Major operational changes and disruptions occasioned by COVID-19 have created a swell of contract disputes and new litigation in various industries. The area of higher education is no different. Faced with safety concerns and government stay-at-home orders, universities across the nation have had to adjust, often by ceasing in-person instruction, transitioning to remote learning, and suspending on-campus services, including university-furnished student housing. These adjustments have been met with class actions filed by students seeking tuition and fee reimbursements or abatements. We have been monitoring these cases closely as they continue to flood into federal and state courts and have been counseling our clients on what they can expect, possible defenses, and mitigation of liability. We also note that the class actions that have been filed are specific to the Spring 2020 semester. Now that the 2019-2020 school year has wrapped up and universities, colleges, and higher education institutions begin to grapple with what to do in the fall, a closer look at these cases are warranted to potentially avoid another wave of class actions come September.
These suits generally contend that the student-class members have not received the college experience they bargained for, and most assert claims for breach of contract, unjust enrichment, and conversion. Importantly, however, universities hit with these class actions have available to them several potentially applicable defenses. First, to the extent the plaintiff alleges that the university has breached its obligations under an express agreement, quasi-contractual remedies, such as unjust enrichment, are generally not recoverable. Because the theory of unjust enrichment is founded on a contract implied in law, if a valid, express contract governs the parties’ relationship, unjust enrichment is not applicable. Similarly, many courts hold that claims for conversion—a tort premised on wrongful appropriation of tangible property—is not actionable where the suit essentially involves a contract dispute. Because, like unjust enrichment, “a claim of conversion cannot be predicated on a mere breach of contract,” universities defending against class-action complaints asserting both breach of contract and unjust enrichment and/or conversion have colorable defenses that the latter claims fail as a matter of law, permitting potential disposition of these claims at the pleadings stage.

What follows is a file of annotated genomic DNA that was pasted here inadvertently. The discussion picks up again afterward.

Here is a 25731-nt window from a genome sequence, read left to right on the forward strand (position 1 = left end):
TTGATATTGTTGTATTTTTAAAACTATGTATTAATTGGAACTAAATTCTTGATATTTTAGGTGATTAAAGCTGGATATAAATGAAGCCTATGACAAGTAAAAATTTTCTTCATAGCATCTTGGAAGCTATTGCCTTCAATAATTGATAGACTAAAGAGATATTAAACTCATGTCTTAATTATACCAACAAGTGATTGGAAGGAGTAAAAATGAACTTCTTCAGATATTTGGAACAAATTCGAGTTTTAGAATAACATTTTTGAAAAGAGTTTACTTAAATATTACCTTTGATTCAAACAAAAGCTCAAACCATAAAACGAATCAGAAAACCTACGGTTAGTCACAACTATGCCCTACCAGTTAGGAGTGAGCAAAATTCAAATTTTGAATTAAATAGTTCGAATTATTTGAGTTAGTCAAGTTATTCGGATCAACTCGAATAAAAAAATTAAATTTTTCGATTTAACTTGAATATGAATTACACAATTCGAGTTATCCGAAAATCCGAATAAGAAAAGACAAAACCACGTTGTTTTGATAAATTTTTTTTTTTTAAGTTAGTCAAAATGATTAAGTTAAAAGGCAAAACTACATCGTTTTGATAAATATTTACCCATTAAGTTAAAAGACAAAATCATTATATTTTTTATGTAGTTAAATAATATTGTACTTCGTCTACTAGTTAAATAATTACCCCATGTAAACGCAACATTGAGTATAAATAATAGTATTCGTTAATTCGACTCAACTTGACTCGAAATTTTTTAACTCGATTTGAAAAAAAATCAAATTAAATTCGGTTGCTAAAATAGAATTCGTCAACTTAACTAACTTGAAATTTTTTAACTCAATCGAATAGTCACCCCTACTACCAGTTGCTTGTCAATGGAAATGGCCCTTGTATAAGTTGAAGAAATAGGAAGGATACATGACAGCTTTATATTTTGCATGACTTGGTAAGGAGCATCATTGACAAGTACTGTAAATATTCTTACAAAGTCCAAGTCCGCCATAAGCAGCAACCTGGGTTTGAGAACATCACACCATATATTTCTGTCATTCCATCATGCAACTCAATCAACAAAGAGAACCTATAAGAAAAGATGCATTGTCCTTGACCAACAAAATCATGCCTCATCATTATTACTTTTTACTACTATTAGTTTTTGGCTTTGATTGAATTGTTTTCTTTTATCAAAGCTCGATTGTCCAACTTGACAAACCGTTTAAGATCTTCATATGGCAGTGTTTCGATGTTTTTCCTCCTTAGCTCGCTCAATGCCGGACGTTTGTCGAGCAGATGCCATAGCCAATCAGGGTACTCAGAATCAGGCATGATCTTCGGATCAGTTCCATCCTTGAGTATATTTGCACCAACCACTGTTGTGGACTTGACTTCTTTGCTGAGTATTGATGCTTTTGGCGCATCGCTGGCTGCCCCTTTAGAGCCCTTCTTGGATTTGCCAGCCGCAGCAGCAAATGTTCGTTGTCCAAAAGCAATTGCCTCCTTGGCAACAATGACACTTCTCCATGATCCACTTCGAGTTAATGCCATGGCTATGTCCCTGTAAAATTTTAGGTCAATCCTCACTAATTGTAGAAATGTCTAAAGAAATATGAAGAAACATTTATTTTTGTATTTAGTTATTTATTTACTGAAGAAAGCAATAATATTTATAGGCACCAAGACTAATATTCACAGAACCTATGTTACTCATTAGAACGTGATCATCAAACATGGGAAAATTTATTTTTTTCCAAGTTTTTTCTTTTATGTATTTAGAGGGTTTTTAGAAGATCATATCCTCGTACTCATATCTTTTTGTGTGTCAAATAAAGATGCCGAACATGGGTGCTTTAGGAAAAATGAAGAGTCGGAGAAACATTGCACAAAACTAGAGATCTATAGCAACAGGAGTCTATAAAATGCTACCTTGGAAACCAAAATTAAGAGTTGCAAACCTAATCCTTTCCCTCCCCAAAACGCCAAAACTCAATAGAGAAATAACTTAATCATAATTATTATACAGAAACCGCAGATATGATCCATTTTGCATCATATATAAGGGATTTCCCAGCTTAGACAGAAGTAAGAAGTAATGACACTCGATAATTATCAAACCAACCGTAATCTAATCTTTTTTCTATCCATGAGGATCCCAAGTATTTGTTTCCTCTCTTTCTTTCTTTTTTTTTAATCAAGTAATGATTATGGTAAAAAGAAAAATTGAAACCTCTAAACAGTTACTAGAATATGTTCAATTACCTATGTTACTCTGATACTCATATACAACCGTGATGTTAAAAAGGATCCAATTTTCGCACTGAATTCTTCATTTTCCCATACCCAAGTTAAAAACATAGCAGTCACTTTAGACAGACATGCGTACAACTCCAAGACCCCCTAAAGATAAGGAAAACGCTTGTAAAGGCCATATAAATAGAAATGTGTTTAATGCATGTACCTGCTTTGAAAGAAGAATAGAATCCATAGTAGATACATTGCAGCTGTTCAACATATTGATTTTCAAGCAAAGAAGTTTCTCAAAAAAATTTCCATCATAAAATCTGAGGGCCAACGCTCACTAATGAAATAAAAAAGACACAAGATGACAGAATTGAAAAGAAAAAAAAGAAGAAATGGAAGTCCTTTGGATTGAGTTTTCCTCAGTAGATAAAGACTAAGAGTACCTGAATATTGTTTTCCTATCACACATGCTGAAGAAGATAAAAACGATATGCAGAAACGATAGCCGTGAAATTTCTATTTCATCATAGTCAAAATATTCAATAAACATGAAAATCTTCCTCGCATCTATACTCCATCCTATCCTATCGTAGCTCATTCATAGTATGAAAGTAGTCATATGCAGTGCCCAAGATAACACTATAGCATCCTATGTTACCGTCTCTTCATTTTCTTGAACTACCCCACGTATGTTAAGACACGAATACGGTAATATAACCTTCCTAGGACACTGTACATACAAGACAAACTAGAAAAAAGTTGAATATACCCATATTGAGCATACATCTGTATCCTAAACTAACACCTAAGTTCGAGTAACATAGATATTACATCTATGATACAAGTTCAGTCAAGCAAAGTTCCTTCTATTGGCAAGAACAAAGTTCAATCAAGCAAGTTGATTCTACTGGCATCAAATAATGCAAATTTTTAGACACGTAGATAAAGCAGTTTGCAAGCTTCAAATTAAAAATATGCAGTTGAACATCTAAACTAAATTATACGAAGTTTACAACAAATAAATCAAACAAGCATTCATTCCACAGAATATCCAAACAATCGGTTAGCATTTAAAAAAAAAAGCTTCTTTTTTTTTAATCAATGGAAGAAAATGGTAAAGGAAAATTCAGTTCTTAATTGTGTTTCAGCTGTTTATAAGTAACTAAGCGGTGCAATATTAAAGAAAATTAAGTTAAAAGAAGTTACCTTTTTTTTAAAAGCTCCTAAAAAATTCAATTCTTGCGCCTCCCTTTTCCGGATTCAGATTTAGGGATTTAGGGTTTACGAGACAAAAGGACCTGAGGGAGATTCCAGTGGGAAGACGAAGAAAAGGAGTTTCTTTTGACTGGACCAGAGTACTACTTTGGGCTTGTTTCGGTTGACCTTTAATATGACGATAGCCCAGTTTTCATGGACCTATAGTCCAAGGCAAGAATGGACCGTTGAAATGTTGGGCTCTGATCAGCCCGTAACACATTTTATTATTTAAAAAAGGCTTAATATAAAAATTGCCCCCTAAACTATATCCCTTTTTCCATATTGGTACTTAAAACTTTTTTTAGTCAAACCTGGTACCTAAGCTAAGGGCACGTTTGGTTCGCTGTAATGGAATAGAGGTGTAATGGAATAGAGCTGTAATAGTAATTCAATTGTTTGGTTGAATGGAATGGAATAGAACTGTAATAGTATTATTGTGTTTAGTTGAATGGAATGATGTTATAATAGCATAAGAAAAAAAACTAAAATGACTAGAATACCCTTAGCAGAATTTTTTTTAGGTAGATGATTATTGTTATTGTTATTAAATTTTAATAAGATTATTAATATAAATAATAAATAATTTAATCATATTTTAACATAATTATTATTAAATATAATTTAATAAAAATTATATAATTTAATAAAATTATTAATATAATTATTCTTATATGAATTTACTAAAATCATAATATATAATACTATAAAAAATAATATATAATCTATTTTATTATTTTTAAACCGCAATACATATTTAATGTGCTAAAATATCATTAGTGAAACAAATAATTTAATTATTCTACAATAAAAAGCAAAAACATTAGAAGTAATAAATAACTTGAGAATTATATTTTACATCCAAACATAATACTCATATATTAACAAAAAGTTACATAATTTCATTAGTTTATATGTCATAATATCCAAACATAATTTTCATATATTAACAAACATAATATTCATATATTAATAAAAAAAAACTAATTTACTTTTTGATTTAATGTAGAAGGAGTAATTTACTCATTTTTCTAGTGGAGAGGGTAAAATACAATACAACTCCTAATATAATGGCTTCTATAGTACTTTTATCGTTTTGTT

The defense of sovereign immunity may also provide for early disposition of some class actions. Public universities facing suit should consider whether they qualify for sovereign immunity—insulating them from damages awards—under the Eleventh Amendment. If the class action complaint seeks monetary relief and no waiver is applicable, dismissal on sovereign immunity grounds may be appropriate.